• The Beaver River flows south from Lawrence County entering Beaver County near Koppel and continuing south to its confluence with the Ohio near Beaver.


Colleges and universities[edit]

Community, junior, and technical colleges[edit]

Map of Beaver County, Pennsylvania Public School Districts. Note that two of those districts on this map, Monaca School District and Center Area School District, merged in 2009 to form the Central Valley School District.

Public school districts[edit]

The 498 school districts of Pennsylvania, that have high schools, were ranked for student academic achievement as demonstrated by three years of math and reading PSSA results by the Pittsburgh Business Times in 2008.

High schools[edit]

Charter Schools[edit]

As reported by the Pennsylvania Department of Education - EdNA. April 2010.

Private schools[edit]

As reported by the Pennsylvania Department of Education - EdNA. April 2010.

  • Agapeland Children Garden - Beaver
  • Beaver County Christian School -Upper - Beaver Falls
  • Beaver Co Christian -West Park Elementary - Beaver Falls
  • Bethel Christian School - Aliquippa
  • Deliverance Temple Ministries ROOTS Inc Christian Academy - Aliquippa
  • Divine Mercy Academy - Beaver Falls
  • Hope Christian Academy - Aliquippa
  • North Hills Christian School - Baden
  • Our Lady of Fatima School - Aliquippa
  • Pleasant Hill Wesleyan Academy - Hookstown
  • Quigley Catholic High School - Baden
  • St John the Baptist School - Monaca
  • Sts Peter & Paul School - Beaver
  • Sylvania Hills Christian - Rochester

Former School Districts[edit]

In 2009, Center Area School District and Monaca School District merged to form Central Valley School District.

Notable people[edit]

Law and government/Politics[edit]

As of November 2008, there are 118,269 registered voters in Beaver County.[7]

Beaver County used to be a Democratic stronghold and the Democrats continue to hold the commissioner majority and all county row offices, but in recent years it has been shifting heavily Republican. Multiple Democratic seats in both houses of the Pennsylvania Legislature have been lost to Republicans over the past few years. In statewide and federal elections it has been moving rightward as well. In 2004 Democrat John Kerry won Beaver County over Republican George Bush 51% to 48%. In 2008 Republican John McCain defeated Democrat Barack Obama 50% to 47%, becoming the first republican to win there since 1972. Each of the three state row office winners carried Beaver. In 2010 Republican Governor Tom Corbett and Republican Senator Pat Toomey both carried Beaver in their successful statewide bids.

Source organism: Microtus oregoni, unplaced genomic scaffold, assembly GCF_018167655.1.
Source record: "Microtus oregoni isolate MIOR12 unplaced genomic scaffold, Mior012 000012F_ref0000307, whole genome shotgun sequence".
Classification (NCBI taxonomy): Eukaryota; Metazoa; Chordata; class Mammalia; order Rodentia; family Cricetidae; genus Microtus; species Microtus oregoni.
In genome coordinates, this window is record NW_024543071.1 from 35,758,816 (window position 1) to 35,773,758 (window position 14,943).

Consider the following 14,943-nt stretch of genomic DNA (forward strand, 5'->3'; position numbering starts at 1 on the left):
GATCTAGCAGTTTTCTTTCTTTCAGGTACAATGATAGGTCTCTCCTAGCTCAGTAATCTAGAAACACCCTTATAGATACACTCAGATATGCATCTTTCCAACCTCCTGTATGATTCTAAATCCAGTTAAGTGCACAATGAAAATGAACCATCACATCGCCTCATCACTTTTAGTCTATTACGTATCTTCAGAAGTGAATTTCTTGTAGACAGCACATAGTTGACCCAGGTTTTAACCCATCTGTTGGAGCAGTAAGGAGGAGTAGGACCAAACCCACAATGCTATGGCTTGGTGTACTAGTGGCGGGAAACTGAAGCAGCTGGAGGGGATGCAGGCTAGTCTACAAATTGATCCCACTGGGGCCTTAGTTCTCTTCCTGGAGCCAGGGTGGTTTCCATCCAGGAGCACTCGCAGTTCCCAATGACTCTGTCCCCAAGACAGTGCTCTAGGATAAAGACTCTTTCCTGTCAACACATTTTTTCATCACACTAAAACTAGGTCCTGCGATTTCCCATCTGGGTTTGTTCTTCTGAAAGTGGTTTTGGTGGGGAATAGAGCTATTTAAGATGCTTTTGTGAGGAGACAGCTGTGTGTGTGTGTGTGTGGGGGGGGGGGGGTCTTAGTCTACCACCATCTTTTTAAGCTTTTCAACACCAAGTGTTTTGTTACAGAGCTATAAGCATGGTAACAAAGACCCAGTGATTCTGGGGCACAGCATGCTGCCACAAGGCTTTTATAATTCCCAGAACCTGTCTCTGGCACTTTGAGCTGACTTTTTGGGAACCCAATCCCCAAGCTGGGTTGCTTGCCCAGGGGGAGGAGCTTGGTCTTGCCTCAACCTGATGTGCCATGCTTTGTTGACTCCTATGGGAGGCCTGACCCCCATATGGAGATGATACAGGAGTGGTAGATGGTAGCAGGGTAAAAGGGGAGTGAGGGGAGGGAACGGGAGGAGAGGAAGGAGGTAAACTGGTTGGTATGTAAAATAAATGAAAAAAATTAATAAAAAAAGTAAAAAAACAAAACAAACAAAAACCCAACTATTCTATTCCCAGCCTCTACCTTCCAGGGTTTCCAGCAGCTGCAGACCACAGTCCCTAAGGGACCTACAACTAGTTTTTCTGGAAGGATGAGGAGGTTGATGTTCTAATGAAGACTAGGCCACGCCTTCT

County commissioners[edit]

  • Tony Amadio, Chairman, Democrat
  • Joe Spanik, Democrat
  • Dennis Nichols, Republican

Other county offices[edit]

  • Clerk of Courts, Judy Enslen, Democrat
  • Controller, David A. Rossi, Democrat
  • Coroner, Teri Tatalovich-Rossi, Democrat
  • District Attorney, Anthony Berosh, Democrat
  • Prothonotary, Nancy Werme, Democrat
  • Recorder of Deeds, Janice Jeschke Beall, Democrat
  • Register of Wills, Carol Fiorucci, Democrat
  • Sheriff, George David, Democrat
  • Treasurer, Connie Javens, Democrat

Pennsylvania State Senate[edit]

Pennsylvania House of Representatives[edit]

United States House of Representatives[edit]

Protected areas[edit]

See also[edit]


  1. ^ a b "State & County QuickFacts". United States Census Bureau. Retrieved November 16, 2013. 
  2. ^ "Find a County". National Association of Counties. Retrieved 2011-06-07. 
  3. ^ "History of Beaver County, Pennsylvania" Page 1, 1882
  4. ^ "US Gazetteer files: 2010, 2000, and 1990". United States Census Bureau. 2011-02-12. Retrieved 2011-04-23. 
  5. ^ "U.S. Decennial Census". Retrieved November 16, 2013. 
  6. ^ "American FactFinder". United States Census Bureau. Retrieved 2008-01-31. 
  7. ^ Running for Office. Retrieved on 2013-07-23.

External links[edit]

Coordinates: 40°41′N 80°21′W / 40.69°N 80.35°W / 40.69; -80.35